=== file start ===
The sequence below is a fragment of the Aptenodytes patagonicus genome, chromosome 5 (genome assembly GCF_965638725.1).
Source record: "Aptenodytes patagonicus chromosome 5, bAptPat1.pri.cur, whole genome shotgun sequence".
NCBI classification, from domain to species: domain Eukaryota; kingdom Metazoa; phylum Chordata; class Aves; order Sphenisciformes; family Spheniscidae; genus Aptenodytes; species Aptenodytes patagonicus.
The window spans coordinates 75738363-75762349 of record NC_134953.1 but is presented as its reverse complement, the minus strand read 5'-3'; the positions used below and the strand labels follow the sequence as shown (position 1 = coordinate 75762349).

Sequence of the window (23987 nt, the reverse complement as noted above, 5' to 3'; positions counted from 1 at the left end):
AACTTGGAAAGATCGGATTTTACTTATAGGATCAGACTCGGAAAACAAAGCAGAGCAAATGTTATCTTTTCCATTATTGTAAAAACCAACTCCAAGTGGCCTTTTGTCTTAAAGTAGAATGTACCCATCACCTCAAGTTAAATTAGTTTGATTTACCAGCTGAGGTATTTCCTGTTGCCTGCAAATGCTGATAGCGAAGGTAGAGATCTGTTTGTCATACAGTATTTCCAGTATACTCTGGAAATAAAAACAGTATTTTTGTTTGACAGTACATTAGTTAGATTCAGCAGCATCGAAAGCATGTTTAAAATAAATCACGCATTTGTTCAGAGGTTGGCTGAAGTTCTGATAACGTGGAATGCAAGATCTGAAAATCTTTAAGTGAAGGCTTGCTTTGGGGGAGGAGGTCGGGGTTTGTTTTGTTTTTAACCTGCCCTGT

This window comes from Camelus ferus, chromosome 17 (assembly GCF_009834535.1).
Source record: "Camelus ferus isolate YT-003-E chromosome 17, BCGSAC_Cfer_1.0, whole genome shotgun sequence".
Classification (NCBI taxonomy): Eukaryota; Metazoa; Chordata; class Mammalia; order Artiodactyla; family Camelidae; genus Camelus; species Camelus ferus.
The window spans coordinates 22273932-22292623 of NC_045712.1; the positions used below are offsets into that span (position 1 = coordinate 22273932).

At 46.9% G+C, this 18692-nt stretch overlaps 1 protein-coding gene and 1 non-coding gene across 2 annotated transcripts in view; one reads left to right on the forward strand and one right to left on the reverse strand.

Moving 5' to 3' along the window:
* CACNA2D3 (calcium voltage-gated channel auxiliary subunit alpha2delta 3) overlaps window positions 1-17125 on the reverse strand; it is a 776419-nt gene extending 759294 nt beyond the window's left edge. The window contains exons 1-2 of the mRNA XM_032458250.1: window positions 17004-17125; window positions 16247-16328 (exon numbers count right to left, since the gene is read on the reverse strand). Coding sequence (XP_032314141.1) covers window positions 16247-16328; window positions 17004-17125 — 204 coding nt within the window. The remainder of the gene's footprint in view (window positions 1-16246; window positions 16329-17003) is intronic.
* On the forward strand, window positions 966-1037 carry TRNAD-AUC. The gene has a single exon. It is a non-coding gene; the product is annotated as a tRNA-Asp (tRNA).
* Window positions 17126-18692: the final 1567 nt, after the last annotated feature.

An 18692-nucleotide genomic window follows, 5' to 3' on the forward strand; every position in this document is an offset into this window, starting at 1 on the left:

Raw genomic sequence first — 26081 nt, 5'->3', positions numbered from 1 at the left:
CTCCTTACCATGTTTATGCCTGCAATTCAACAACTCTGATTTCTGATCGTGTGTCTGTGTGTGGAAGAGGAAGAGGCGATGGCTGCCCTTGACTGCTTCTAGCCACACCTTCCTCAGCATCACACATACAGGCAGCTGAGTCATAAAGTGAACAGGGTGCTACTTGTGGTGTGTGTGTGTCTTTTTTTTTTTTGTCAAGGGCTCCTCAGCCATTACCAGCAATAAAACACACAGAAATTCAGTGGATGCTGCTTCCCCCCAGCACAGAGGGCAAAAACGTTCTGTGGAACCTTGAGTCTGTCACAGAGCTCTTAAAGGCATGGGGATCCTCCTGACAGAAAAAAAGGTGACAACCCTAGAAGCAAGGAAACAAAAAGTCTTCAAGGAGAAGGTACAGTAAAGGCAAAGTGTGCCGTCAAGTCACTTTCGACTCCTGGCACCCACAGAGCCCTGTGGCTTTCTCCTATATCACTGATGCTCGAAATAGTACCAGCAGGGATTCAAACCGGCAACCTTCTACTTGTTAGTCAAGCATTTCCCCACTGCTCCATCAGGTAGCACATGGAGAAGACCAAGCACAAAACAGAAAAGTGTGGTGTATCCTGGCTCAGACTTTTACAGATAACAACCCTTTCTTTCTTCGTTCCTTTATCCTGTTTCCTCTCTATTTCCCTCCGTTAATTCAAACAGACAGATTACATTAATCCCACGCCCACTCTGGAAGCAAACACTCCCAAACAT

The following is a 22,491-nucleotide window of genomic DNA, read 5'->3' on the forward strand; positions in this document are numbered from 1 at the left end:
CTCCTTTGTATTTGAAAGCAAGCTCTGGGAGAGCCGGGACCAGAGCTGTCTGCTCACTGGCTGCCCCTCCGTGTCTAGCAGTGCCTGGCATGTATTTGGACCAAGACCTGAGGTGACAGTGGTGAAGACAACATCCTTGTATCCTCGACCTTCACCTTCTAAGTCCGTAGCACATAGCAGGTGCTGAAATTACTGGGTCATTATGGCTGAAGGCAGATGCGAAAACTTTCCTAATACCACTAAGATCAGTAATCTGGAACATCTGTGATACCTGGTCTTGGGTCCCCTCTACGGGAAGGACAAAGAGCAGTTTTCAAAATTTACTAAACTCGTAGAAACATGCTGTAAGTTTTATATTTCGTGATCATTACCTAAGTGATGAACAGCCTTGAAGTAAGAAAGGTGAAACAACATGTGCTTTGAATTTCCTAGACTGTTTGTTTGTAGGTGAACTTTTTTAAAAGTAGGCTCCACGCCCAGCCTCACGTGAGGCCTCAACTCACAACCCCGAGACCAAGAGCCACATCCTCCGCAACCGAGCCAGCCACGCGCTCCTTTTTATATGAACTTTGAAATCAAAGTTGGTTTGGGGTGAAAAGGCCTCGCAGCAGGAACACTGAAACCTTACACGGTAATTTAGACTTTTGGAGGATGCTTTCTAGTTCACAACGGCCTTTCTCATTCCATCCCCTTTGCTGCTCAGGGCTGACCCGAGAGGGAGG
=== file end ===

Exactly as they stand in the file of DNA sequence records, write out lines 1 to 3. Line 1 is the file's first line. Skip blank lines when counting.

The sequence below is a fragment of the Aptenodytes patagonicus genome, chromosome 5 (genome assembly GCF_965638725.1).
Source record: "Aptenodytes patagonicus chromosome 5, bAptPat1.pri.cur, whole genome shotgun sequence".
NCBI classification, from domain to species: domain Eukaryota; kingdom Metazoa; phylum Chordata; class Aves; order Sphenisciformes; family Spheniscidae; genus Aptenodytes; species Aptenodytes patagonicus.